The history of the Jewish community of Senec (German: Wartberg, Hungarian: Szempcz, Szenc) is intertwined with the history of the town. Individual Jewish families lived in Senec in the 17th-18th centuries, but the beginnings of an organized local Jewish community date back to the first third of the 19th century. In 1828, the town had 69 Jewish inhabitants, who established their own synagogue and other community institutions (mikvah, school). Senec was a prosperous market town and Jewish economic activity was connected to trade and agriculture.

The community in Senec was still linked to the Jewish community of the nearby village of Reca, where the district rabbi resided and a cemetery was located. As in many similar situations (Mliečno vs. Šamorín, Šarišské Lúky vs. Prešov), the dynamic growth of the nearby town, which provided entrepreneurial opportunities and attracted the young, meant that the community in Reca gradually declined in size and importance. This process accelerated after the legal changes of 1840, which granted Jews in Hungary the freedom to reside and lifted restrictions on their settlement in towns (except mining towns).

Between 1869 and 1900 the number of Jewish residents of Senec grew from 168 to 414, representing 11.7 percent of the town’s total population. Following the 1868-1869 Pest Congress, which resulted in the division of Hungary’s Jewish communities into Orthodox, Neolog and Status Quo Ante, the Senec community opted to join the Orthodox movement in 1871. The seat of the rabbinate remained in nearby Reca until the 1880s. Rabbi Menachem Schön (d. 1882), author of Minchat Pitim, served his communities as rabbi for 50 years and is buried at the cemetery in Reca. The first rabbi of Senec was his son-in-law, Rabbi Isaac Breznitz (d. 1919), who studied at the Pressburg yeshiva under Rabbi Samuel Schreiber (Ketav Sofer). Rabbi Breznitz and his wife Bertha (d. 1925) are buried in Senec. The last rabbi of Senec was their son, Emanuel (Menachem Mendel) Breznitz (1882-1944) who also studied at the Pressburg yeshiva and was a student of Rabbi Simchah Bunim Schreiber (Shevet Sofer).

The community built its new synagogue in 1905-1906 and also maintained a school of four classes that employed two teachers. The language of tuition was at first German, changing in 1874 to Hungarian, and in 1922 to Slovak. The community’s ritual bath stood behind the synagogue. Kosher animal slaughter was provided by a shochet. From the 1880s, the Jews of Senec established their own cemetery in the northern part of the town, near the brickyard. It was maintained by the Chevra Kadisha burial society. There was also a women’s association, a Bikkur Cholim (visiting the sick) association, and a Shomrei Torah (Guardians of the Torah) association.

Senec underwent considerable economic growth in the second half of the 19th century and in the 20th century. The railway connection with Bratislava and Pest was established in 1850. The town was electrified, and a brickyard (1880) and modern mill were built (1908). Jewish residents were involved in the local economy and owned a majority of the local small businesses (in the areas of restaurants and inns, bakeries, horses and cattle, leather and shoes, textiles, metalware, and wood). Two lawyers, a local dentist and a pharmacist were Jewish. All three medical doctors in Senec were Jews, including Dr. Jona Székely and Dr. Josef Raab (1902-1944).

Old cemetery in Reca

The 1930 census provides us with a detailed snapshot of the local Jewish population, which had then peaked at 502 persons, or 9.0 percent of the total population of 5,609. Senec was at the time a predominantly Hungarian-speaking town, but local Jews spoke both German and Hungarian. During the Austro-Hungarian period, they were culturally oriented more towards Vienna than Budapest, and many had family ties there. The Czechoslovak Republic granted Jews the option to declare their nationality as “Jewish”. In the 1930 census, 60.9 percent of Senec’s Jews did so. This was a way out of the dilemma of loyalty that many local citizens of the new state faced, i.e. whether to self-declare as Slovak or Hungarian. In politics, most Jews voted for the Jewish Party, which had an active branch in Senec. This division was also visible in local sport: Jews mostly supported the METEOR football team, rather than rivals STZK.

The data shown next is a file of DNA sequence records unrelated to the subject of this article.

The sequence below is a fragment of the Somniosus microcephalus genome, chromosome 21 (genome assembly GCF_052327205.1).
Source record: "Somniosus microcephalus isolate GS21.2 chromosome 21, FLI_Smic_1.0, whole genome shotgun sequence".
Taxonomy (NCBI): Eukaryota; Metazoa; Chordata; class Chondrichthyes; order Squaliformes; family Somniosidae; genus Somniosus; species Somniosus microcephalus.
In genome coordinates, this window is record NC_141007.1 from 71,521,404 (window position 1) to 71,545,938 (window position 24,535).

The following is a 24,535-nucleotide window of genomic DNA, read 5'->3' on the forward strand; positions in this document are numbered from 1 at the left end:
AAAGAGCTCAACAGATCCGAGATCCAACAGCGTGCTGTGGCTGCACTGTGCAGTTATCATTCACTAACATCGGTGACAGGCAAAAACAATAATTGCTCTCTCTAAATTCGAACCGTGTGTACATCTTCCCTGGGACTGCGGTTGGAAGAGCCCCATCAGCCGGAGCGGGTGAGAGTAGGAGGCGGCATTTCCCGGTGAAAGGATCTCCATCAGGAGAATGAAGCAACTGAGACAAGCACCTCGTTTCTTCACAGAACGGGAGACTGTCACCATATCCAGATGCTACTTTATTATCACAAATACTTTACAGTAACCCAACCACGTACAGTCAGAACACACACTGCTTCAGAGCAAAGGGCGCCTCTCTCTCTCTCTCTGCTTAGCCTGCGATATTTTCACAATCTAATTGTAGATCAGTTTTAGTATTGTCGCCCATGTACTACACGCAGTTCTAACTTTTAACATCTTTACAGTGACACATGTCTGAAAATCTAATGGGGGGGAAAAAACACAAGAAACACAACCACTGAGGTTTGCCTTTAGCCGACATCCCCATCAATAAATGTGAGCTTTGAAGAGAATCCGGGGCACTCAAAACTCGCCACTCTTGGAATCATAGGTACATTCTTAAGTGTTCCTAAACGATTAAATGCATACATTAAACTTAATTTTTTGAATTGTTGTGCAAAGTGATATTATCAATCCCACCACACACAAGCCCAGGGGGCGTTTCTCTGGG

The Jewish community created its own political microcosmos and engaged in internal political disputes between various Orthodox and Zionist political movements. One side was represented by Agudat Israel, which also maintained the youth organizations Tzairei Agudat Israel (for boys) and Beth Jacob (a movement for girls). Zionists were represented through several youth movements: Hamizrachi (religious), Hashomer Hatzair (secular socialist) and Maccabi Hatzair (with a strong focus on sport).

Following the Vienna Award signed on November 2, 1938 the southern territory of Slovakia, including Senec, was ceded to Hungary. Anti-Jewish laws were introduced and Jews without Hungarian citizenship were deported to the newly demarcated border with Slovakia. Senec became a border town and a place of illegal border crossing. In the spring of 1942, Jews escaping from deportations then taking place in Slovakia passed through here to what was then the relative safety of Hungary. Many were caught by the Hungarian border police and imprisoned or murdered.

Graves of Rabbi Isaac Breznitz and his wife Bertha

Jewish young men from Senec were conscripted to army labour units, where they served in harsh conditions and many perished. The situation worsened further in the spring of 1944, when the German army occupied Hungary, the Arrow Cross Party formed a new government and deportations of Jews to extermination camps began. On May 10, 1944, 450 Jews from Senec and nearby villages were assembled on the square in front of the synagogue and transported to Bodoháza farm, where they stayed until June 13. They were then moved to the Nové Zámky ghetto. On June 14 and 17, they were transported to the Nazi extermination camp at Auschwitz-Birkenau, where most of them were murdered upon arrival.

About 70 Holocaust survivors returned to Senec after the war, but in the following years most of them left, going to Bratislava or emigrating from Slovakia. The first community chairman after the war was Imrich Ehrenfeld, succeeded in 1948 by Ján Bernfeld, who was arrested in 1957 by the communist regime and imprisoned for two years. The synagogue was seized from the community in the same year and used as granary and storage facility throughout the communist period. A tiny community continued to meet in the prayer hall in the courtyard until it was dissolved in 1964. A handful of Jews continued to live in the town for a time.